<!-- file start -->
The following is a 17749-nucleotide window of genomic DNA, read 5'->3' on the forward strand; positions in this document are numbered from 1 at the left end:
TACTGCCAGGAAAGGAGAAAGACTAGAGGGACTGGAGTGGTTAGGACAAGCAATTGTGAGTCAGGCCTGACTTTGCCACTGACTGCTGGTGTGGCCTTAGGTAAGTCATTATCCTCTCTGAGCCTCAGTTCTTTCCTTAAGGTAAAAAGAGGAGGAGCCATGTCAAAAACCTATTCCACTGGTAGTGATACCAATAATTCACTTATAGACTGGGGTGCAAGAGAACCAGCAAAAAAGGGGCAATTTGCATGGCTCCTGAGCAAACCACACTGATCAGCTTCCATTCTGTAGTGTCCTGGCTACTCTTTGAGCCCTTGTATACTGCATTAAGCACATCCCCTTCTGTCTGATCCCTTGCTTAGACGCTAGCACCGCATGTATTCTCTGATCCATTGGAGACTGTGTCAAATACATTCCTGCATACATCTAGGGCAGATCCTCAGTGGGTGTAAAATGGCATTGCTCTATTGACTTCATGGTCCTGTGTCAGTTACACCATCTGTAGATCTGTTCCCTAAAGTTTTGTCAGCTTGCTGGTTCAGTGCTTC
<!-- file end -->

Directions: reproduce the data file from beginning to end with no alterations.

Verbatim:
The following is a 17749-nucleotide window of genomic DNA, read 5'->3' on the forward strand; positions in this document are numbered from 1 at the left end:
TACTGCCAGGAAAGGAGAAAGACTAGAGGGACTGGAGTGGTTAGGACAAGCAATTGTGAGTCAGGCCTGACTTTGCCACTGACTGCTGGTGTGGCCTTAGGTAAGTCATTATCCTCTCTGAGCCTCAGTTCTTTCCTTAAGGTAAAAAGAGGAGGAGCCATGTCAAAAACCTATTCCACTGGTAGTGATACCAATAATTCACTTATAGACTGGGGTGCAAGAGAACCAGCAAAAAAGGGGCAATTTGCATGGCTCCTGAGCAAACCACACTGATCAGCTTCCATTCTGTAGTGTCCTGGCTACTCTTTGAGCCCTTGTATACTGCATTAAGCACATCCCCTTCTGTCTGATCCCTTGCTTAGACGCTAGCACCGCATGTATTCTCTGATCCATTGGAGACTGTGTCAAATACATTCCTGCATACATCTAGGGCAGATCCTCAGTGGGTGTAAAATGGCATTGCTCTATTGACTTCATGGTCCTGTGTCAGTTACACCATCTGTAGATCTGTTCCCTAAAGTTTTGTCAGCTTGCTGGTTCAGTGCTTC